An Easy Breathing Exercise To Help You Curb Cravings
Breathing exercises can be way to help you deal with stress, anxiety, and yes — even cravings. Though, if you've never tried it before, it might seem intimidating. Use the article below and tutorial video to learn how to breath with purpose.
Ever feel like your cravings are out of control? There was a time in my life when it seemed like mine were. No matter how much willpower I mustered, I’d find myself giving in. The overwhelming urge to eat would take over and fuel yet another round of the vicious cycle.
Cravings can sometimes mean that the body is missing nutrients, but they can also be a sign that our body is processing something on an emotional or energetic level. According to the teachings of Kundalini yoga, compulsive and uncontrolled eating — the kind that happens when you give into cravings — is the result of factors in the brain.
It's best to do this breathing exercise when the urge to give in to your cravings affects you. If you find yourself craving sugar at 3 p.m. while you're at the office, do yourself a favor and find a few minutes of privacy to do this practice, even if it's in a bathroom stall. Sit cross-legged on the ground and straighten your spine. If you can’t sit on the floor, sit up straight in a chair, with both feet planted firmly on the ground. Here's a quick video showing you how to do it, and a short description below:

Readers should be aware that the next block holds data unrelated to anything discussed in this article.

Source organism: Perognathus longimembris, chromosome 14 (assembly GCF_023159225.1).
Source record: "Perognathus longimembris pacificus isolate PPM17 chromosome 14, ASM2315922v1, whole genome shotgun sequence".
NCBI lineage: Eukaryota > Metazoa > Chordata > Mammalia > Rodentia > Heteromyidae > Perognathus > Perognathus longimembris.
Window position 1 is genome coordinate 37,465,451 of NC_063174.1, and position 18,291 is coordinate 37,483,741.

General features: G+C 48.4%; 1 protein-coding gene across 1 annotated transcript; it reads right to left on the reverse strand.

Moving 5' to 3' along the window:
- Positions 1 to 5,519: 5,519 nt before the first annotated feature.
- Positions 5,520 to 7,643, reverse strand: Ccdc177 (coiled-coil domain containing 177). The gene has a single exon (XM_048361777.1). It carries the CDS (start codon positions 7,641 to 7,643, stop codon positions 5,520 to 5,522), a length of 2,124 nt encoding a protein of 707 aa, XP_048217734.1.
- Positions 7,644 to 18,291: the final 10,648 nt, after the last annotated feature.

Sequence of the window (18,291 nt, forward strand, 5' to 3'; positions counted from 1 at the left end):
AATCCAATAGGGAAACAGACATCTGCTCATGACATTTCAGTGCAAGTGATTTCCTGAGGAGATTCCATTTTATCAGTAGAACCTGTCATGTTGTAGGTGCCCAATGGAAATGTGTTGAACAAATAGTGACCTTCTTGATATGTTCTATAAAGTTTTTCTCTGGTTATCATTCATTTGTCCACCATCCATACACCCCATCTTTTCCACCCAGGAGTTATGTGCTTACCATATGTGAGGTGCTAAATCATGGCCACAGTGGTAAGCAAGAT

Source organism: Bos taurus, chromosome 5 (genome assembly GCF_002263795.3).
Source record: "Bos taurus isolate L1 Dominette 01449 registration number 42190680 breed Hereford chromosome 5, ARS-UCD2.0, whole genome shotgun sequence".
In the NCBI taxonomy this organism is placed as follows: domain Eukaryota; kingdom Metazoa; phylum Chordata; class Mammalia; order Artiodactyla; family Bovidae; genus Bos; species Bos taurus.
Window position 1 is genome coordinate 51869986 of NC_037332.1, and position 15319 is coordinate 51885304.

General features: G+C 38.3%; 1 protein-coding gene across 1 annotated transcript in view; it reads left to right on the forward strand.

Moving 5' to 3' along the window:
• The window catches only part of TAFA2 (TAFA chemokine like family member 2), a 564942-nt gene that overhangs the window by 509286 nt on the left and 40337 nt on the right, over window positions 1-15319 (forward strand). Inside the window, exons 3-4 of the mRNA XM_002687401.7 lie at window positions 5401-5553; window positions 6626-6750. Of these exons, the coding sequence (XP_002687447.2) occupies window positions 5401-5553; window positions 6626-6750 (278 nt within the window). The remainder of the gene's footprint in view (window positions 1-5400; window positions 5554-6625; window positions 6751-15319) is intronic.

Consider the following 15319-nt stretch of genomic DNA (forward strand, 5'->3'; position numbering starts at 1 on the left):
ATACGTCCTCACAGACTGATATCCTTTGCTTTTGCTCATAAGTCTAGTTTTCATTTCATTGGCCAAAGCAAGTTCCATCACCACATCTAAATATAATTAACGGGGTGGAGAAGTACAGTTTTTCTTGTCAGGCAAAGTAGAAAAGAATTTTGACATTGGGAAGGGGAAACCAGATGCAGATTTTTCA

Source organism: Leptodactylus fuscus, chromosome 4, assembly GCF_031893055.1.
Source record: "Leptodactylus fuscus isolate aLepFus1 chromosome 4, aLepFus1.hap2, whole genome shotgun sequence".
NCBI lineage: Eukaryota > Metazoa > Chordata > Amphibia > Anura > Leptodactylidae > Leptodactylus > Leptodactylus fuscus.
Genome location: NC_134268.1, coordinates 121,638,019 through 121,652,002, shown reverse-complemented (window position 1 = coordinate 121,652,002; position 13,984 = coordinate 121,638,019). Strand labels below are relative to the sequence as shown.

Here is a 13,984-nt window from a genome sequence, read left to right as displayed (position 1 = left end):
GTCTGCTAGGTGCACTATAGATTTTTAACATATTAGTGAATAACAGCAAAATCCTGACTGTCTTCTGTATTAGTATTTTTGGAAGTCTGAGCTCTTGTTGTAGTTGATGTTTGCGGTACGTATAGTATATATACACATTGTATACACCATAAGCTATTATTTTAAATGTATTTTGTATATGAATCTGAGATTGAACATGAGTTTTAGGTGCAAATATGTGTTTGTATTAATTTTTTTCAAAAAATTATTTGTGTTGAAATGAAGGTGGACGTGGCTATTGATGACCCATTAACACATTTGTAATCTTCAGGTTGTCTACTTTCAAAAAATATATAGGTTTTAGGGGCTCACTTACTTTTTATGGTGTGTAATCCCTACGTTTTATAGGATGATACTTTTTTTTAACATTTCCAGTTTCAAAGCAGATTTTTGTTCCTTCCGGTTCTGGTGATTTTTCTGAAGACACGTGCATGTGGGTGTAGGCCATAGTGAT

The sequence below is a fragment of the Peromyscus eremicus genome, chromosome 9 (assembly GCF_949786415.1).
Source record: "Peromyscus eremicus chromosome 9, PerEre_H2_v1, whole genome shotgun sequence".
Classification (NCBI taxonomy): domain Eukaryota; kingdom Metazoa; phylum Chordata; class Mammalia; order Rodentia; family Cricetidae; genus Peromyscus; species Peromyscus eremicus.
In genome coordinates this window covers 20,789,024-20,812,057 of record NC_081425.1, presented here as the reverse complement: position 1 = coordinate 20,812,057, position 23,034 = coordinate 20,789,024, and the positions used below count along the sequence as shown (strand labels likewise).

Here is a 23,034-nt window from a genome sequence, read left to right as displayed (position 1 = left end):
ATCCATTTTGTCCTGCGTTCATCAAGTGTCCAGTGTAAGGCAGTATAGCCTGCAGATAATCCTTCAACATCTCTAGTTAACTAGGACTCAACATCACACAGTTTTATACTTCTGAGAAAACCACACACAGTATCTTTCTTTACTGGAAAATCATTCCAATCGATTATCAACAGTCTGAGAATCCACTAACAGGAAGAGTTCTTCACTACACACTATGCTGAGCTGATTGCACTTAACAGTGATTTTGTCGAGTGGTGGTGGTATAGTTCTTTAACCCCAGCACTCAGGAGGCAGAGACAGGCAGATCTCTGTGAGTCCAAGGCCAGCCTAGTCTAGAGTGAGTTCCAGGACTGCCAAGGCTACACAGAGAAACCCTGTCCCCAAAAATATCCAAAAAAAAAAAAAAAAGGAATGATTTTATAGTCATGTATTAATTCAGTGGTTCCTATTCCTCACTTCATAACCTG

Bring your right hand up to your face and block the right nostril with the right thumb. Inhale deeply through your left nostril. Hold the breath in for as long as you can. Exhale through the left nostril and then hold the breath out for the same amount of time you held it in.
Keep your diaphragm relaxed at all times. Make sure your breaths are long, slow, and deep as you inhale and exhale through the left nostril.
Check that you aren't straining the breath as you inhale and exhale. If you're gasping, try shortening how long you're holding the breath in and out until you can breathe smoothly. If you find that you can hold the breath in longer than you can hold the breath out or vice versa, that will even out with practice.
Start with three minutes at a time. You can work your way up to as many as 31 minutes per day. If you’re a chronic compulsive eater, try doing this practice for 90 consecutive days to help break the pattern of giving into your cravings.
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